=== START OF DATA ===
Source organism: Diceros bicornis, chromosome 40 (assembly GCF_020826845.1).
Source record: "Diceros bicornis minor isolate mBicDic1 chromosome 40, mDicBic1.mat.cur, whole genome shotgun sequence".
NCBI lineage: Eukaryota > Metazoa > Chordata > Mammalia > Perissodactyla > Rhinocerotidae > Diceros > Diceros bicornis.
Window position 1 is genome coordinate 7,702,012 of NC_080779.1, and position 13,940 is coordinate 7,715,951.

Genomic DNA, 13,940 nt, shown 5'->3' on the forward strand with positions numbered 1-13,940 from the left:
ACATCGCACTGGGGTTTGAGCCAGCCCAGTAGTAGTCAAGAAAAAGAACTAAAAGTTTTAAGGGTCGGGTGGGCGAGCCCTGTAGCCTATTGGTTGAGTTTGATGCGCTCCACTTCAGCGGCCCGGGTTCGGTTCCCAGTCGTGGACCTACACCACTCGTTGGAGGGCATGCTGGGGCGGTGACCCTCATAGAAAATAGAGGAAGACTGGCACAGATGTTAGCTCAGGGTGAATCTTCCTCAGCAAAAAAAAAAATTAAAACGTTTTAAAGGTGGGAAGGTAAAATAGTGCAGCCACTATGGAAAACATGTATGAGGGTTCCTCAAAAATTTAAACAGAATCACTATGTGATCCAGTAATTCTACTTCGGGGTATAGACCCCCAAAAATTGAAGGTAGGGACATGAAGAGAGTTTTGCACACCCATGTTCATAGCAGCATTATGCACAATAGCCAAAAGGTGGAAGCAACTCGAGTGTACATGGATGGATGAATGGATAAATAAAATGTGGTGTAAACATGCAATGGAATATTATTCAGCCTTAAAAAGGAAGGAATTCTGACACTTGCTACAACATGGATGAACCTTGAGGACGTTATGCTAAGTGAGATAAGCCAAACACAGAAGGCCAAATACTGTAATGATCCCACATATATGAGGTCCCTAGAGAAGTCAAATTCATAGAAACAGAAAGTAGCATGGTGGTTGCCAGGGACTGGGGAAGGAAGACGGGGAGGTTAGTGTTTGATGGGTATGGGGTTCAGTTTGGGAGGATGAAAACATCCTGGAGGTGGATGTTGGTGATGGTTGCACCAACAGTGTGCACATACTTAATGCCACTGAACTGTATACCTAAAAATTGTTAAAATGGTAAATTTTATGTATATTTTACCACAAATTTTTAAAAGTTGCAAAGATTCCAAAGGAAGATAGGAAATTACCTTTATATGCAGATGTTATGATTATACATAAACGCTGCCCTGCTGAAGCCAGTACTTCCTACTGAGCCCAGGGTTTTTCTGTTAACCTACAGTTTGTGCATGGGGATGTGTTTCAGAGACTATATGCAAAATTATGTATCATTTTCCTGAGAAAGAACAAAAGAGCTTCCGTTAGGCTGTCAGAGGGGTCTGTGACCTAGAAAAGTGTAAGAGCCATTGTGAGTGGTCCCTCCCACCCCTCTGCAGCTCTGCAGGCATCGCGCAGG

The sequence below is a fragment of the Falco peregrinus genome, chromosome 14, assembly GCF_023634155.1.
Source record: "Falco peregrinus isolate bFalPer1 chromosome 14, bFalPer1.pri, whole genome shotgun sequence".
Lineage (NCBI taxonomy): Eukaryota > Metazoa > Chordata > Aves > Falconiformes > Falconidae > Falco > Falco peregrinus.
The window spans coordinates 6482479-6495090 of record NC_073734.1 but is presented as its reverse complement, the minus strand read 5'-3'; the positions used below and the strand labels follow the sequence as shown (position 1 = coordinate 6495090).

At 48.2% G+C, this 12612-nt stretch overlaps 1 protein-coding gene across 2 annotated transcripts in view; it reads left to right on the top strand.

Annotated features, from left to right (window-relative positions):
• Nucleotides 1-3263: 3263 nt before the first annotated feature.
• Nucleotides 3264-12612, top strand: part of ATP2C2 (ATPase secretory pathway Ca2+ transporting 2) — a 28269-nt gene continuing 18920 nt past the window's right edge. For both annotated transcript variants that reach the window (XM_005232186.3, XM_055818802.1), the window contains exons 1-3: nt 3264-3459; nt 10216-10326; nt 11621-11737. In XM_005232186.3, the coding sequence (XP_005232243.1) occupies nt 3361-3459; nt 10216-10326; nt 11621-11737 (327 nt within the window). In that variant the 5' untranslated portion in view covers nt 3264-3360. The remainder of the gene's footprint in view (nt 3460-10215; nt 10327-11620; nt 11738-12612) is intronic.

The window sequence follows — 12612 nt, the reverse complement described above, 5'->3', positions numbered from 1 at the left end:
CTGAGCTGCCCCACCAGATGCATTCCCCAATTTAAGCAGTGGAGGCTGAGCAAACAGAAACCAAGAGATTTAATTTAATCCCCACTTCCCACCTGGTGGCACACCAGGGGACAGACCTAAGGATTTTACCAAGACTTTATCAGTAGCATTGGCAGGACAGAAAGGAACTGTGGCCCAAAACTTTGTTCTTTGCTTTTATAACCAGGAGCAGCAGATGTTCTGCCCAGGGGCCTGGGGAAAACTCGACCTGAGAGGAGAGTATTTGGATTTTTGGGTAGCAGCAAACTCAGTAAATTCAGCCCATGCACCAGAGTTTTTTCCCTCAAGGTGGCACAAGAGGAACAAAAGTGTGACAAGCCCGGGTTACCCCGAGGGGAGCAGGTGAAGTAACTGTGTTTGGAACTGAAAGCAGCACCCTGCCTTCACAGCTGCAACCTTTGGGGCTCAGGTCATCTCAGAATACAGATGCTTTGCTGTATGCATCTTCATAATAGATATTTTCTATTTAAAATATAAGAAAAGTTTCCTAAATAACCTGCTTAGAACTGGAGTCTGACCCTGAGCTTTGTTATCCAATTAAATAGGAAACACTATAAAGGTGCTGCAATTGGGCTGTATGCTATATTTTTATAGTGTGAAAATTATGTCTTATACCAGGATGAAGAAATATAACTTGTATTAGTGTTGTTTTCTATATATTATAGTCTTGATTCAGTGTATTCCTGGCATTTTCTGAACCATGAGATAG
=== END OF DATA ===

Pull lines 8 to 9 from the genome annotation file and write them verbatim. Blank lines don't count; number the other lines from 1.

Source record: "Falco peregrinus isolate bFalPer1 chromosome 14, bFalPer1.pri, whole genome shotgun sequence".
Lineage (NCBI taxonomy): Eukaryota > Metazoa > Chordata > Aves > Falconiformes > Falconidae > Falco > Falco peregrinus.